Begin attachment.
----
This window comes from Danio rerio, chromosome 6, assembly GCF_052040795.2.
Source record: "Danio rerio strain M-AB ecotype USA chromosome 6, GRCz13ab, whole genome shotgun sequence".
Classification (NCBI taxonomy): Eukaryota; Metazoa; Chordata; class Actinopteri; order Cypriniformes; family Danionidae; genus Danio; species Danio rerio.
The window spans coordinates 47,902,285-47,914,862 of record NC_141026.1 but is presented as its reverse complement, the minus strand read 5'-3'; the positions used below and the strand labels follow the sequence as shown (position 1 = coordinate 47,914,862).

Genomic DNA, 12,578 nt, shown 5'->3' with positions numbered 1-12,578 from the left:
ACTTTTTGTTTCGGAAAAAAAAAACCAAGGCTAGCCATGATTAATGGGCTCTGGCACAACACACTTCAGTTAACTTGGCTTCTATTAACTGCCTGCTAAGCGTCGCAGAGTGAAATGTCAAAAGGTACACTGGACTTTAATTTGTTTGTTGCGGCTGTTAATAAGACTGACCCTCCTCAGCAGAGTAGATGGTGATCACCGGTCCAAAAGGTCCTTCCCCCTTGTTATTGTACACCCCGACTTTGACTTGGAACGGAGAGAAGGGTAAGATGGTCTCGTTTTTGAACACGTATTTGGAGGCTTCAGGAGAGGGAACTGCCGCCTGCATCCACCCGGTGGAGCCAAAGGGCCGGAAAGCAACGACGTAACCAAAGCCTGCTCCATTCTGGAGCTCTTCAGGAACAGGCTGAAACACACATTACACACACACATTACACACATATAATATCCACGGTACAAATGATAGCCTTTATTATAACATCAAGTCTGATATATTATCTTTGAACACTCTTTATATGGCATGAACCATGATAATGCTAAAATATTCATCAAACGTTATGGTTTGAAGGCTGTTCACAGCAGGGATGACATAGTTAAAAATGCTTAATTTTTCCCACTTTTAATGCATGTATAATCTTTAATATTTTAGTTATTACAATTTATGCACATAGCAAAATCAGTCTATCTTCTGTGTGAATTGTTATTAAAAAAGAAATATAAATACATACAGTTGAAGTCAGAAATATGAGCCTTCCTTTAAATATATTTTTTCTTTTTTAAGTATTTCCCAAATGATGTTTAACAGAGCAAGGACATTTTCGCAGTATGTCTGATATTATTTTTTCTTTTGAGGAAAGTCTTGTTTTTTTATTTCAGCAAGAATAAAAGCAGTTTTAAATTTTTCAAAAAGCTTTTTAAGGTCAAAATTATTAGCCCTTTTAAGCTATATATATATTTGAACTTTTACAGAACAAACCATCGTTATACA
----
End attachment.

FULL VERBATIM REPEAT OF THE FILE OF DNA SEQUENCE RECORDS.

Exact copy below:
This window comes from Danio rerio, chromosome 6, assembly GCF_052040795.2.
Source record: "Danio rerio strain M-AB ecotype USA chromosome 6, GRCz13ab, whole genome shotgun sequence".
Classification (NCBI taxonomy): Eukaryota; Metazoa; Chordata; class Actinopteri; order Cypriniformes; family Danionidae; genus Danio; species Danio rerio.
The window spans coordinates 47,902,285-47,914,862 of record NC_141026.1 but is presented as its reverse complement, the minus strand read 5'-3'; the positions used below and the strand labels follow the sequence as shown (position 1 = coordinate 47,914,862).

Genomic DNA, 12,578 nt, shown 5'->3' with positions numbered 1-12,578 from the left:
ACTTTTTGTTTCGGAAAAAAAAAACCAAGGCTAGCCATGATTAATGGGCTCTGGCACAACACACTTCAGTTAACTTGGCTTCTATTAACTGCCTGCTAAGCGTCGCAGAGTGAAATGTCAAAAGGTACACTGGACTTTAATTTGTTTGTTGCGGCTGTTAATAAGACTGACCCTCCTCAGCAGAGTAGATGGTGATCACCGGTCCAAAAGGTCCTTCCCCCTTGTTATTGTACACCCCGACTTTGACTTGGAACGGAGAGAAGGGTAAGATGGTCTCGTTTTTGAACACGTATTTGGAGGCTTCAGGAGAGGGAACTGCCGCCTGCATCCACCCGGTGGAGCCAAAGGGCCGGAAAGCAACGACGTAACCAAAGCCTGCTCCATTCTGGAGCTCTTCAGGAACAGGCTGAAACACACATTACACACACACATTACACACATATAATATCCACGGTACAAATGATAGCCTTTATTATAACATCAAGTCTGATATATTATCTTTGAACACTCTTTATATGGCATGAACCATGATAATGCTAAAATATTCATCAAACGTTATGGTTTGAAGGCTGTTCACAGCAGGGATGACATAGTTAAAAATGCTTAATTTTTCCCACTTTTAATGCATGTATAATCTTTAATATTTTAGTTATTACAATTTATGCACATAGCAAAATCAGTCTATCTTCTGTGTGAATTGTTATTAAAAAAGAAATATAAATACATACAGTTGAAGTCAGAAATATGAGCCTTCCTTTAAATATATTTTTTCTTTTTTAAGTATTTCCCAAATGATGTTTAACAGAGCAAGGACATTTTCGCAGTATGTCTGATATTATTTTTTCTTTTGAGGAAAGTCTTGTTTTTTTATTTCAGCAAGAATAAAAGCAGTTTTAAATTTTTCAAAAAGCTTTTTAAGGTCAAAATTATTAGCCCTTTTAAGCTATATATATATTTGAACTTTTACAGAACAAACCATCGTTATACA